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We have a similar situation and we had to create a larger script to resolve deletion in a proper manner. Note: Another issue you will run into with large delete operations (one or many transactions), is that your transaction logs will grow really fast during the runtime of the delete. So, be prepared for that in terms of disc space. It may be required ...


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After further investigation, I found the answer. I ran Exec sp_delete_log_shipping_primary_secondary @Primary_database = N'DATABASE_NAME' ,@secondary_server = N'SECONDARY_SERVER_NAME' ,@secondary_database = N'SECONDARY_DATABASE_NAME' To delete all reference to that server. followed by EXEC sp_delete_log_shipping_primary_database @database = ...


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If something is still setup on the secondary server you need to run sp_delete_log_shipping_secondary_database there. You can clear the log shipping configuration on the primary by executing sp_delete_log_shipping_primary_secondary USE master; GO EXEC master.dbo.sp_delete_log_shipping_primary_secondary @primary_database = N'<PrimaryDatabase>' ...


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A view and individual SQL logins would be appropriate if each patient accessed the database directly using an ad-hoc query tool, like Access. However, in the case of a front-end application, I suggest performing patient authentication in the app code (perhaps with individual user credentials stored securely in a database) and then just use the patient ...


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You need to know who the user is and that information needs to be accessible through the view. CREATE VIEW dbo.tPatientForUser AS SELECT patient_id, name, address, gender, loginame FROM tPatient WHERE loginame = SUSER_SNAME(); Or, depending on your application you might need: WHERE loginame = ORIGINAL_LOGIN(); This can help you filter the rows to ...


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The destination path for the LSCopy job has to be an UNC Path for all practical purposes, to make things simpler to debug I would reccomend not to use the default \d$ shares as you will have to change the permissions on them but connecting to \localhost\c$ is a network connection. Now the error ***Error: Not enough server storage is available to process ...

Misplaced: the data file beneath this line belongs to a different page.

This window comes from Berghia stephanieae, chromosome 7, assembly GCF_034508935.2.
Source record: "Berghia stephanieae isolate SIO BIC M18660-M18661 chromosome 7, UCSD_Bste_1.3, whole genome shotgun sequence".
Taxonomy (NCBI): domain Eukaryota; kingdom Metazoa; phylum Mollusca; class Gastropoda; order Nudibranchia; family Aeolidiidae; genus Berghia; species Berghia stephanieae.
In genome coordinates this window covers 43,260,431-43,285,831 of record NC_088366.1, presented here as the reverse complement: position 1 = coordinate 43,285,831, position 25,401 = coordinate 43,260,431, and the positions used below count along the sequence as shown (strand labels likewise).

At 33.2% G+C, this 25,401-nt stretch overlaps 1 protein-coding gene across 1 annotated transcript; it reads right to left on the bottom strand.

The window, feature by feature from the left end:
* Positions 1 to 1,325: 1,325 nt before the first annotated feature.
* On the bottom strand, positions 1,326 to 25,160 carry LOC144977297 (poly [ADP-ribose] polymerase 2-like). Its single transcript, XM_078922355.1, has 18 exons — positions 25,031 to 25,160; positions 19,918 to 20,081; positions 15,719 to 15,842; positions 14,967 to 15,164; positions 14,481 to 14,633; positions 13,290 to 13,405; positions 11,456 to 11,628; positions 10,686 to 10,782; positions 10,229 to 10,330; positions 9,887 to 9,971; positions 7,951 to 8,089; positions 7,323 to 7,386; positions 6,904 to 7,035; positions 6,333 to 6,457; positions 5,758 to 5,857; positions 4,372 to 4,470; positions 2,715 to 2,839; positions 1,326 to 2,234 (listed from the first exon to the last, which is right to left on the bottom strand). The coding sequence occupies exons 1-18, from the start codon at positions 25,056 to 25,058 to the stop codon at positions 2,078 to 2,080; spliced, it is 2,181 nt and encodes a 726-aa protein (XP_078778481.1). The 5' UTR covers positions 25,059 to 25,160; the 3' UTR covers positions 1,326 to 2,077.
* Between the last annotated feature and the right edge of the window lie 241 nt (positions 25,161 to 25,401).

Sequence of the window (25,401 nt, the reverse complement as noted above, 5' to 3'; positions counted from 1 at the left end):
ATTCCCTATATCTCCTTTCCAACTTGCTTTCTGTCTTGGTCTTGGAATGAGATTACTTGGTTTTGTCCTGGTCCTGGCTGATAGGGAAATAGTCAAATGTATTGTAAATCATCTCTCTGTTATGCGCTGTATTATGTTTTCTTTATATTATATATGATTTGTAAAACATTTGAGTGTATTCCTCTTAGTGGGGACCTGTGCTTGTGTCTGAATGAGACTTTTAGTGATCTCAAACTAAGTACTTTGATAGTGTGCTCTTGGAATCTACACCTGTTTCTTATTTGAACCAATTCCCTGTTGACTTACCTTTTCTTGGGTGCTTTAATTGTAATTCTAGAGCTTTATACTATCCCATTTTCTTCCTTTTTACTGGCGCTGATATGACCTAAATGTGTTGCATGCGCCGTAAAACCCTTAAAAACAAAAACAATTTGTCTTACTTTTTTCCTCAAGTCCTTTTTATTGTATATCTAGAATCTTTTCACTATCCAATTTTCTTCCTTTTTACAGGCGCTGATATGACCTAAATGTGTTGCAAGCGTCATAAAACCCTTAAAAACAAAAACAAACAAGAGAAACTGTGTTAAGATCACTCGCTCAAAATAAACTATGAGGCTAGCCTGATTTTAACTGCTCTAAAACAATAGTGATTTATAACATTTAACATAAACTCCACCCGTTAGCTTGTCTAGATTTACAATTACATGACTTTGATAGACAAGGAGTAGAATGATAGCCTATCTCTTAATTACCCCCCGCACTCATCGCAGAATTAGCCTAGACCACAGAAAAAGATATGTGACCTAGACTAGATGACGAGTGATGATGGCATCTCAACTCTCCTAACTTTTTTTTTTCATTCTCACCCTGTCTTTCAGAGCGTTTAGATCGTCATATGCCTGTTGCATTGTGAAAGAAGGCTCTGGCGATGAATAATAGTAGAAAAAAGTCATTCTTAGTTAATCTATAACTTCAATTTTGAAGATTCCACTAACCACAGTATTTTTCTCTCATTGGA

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I also had the same problem and here is how I fixed it: Don’t enable Hyper-V Dynamic Memory for your virtual machine but set it static with a value of e.g. 8GB RAM


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If you want to be sure that you're backups are going to tape, you need to periodically recall the tapes and restore the backups. We recall tapes once every three months to do this, it seems like a lot of effort but it is not overkill if you value having offsite backups.


3

You are running SQL Server build 9.00.5294.00 that is more current than SP4 which is 9.00.5000. Your server has already been updated. (http://sqlserverbuilds.blogspot.com/) (Build 7601: Service Pack 1) is the version of the operating system.


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when I try to use Management Studio to attach to the .mdf file There's not really a gentle way to say this: Stop doing that. The GUI is full of bugs and bad defaults; more importantly, unless you take a screencast, we have no way to identify exactly what steps you're taking as you point and click your way through the GUI. Log in as a system ...



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